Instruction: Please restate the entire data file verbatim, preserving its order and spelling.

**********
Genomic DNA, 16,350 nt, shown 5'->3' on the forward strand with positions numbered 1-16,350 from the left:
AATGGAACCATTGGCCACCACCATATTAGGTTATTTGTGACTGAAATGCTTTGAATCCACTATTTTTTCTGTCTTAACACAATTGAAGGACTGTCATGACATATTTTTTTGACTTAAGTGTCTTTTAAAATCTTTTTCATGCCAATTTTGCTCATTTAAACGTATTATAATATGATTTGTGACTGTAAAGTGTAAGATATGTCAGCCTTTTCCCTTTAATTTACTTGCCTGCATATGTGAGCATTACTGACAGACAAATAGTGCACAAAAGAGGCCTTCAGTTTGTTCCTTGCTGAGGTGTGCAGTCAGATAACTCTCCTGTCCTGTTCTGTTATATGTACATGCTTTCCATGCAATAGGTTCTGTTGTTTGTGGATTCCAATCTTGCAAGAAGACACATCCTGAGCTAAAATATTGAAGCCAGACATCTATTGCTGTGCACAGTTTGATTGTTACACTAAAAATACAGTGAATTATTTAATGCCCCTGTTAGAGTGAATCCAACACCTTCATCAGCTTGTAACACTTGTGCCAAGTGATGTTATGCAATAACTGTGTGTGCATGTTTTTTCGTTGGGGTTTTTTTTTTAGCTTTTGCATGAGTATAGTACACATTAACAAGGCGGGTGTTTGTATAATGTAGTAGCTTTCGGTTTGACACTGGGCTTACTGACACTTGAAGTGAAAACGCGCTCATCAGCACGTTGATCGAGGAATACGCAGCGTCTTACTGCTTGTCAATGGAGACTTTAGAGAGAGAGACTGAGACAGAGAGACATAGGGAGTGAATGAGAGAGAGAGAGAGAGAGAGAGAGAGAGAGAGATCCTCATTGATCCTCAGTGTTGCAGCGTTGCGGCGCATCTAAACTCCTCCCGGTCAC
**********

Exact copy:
Genomic DNA, 16,350 nt, shown 5'->3' on the forward strand with positions numbered 1-16,350 from the left:
AATGGAACCATTGGCCACCACCATATTAGGTTATTTGTGACTGAAATGCTTTGAATCCACTATTTTTTCTGTCTTAACACAATTGAAGGACTGTCATGACATATTTTTTTGACTTAAGTGTCTTTTAAAATCTTTTTCATGCCAATTTTGCTCATTTAAACGTATTATAATATGATTTGTGACTGTAAAGTGTAAGATATGTCAGCCTTTTCCCTTTAATTTACTTGCCTGCATATGTGAGCATTACTGACAGACAAATAGTGCACAAAAGAGGCCTTCAGTTTGTTCCTTGCTGAGGTGTGCAGTCAGATAACTCTCCTGTCCTGTTCTGTTATATGTACATGCTTTCCATGCAATAGGTTCTGTTGTTTGTGGATTCCAATCTTGCAAGAAGACACATCCTGAGCTAAAATATTGAAGCCAGACATCTATTGCTGTGCACAGTTTGATTGTTACACTAAAAATACAGTGAATTATTTAATGCCCCTGTTAGAGTGAATCCAACACCTTCATCAGCTTGTAACACTTGTGCCAAGTGATGTTATGCAATAACTGTGTGTGCATGTTTTTTCGTTGGGGTTTTTTTTTTAGCTTTTGCATGAGTATAGTACACATTAACAAGGCGGGTGTTTGTATAATGTAGTAGCTTTCGGTTTGACACTGGGCTTACTGACACTTGAAGTGAAAACGCGCTCATCAGCACGTTGATCGAGGAATACGCAGCGTCTTACTGCTTGTCAATGGAGACTTTAGAGAGAGAGACTGAGACAGAGAGACATAGGGAGTGAATGAGAGAGAGAGAGAGAGAGAGAGAGAGAGAGAGATCCTCATTGATCCTCAGTGTTGCAGCGTTGCGGCGCATCTAAACTCCTCCCGGTCAC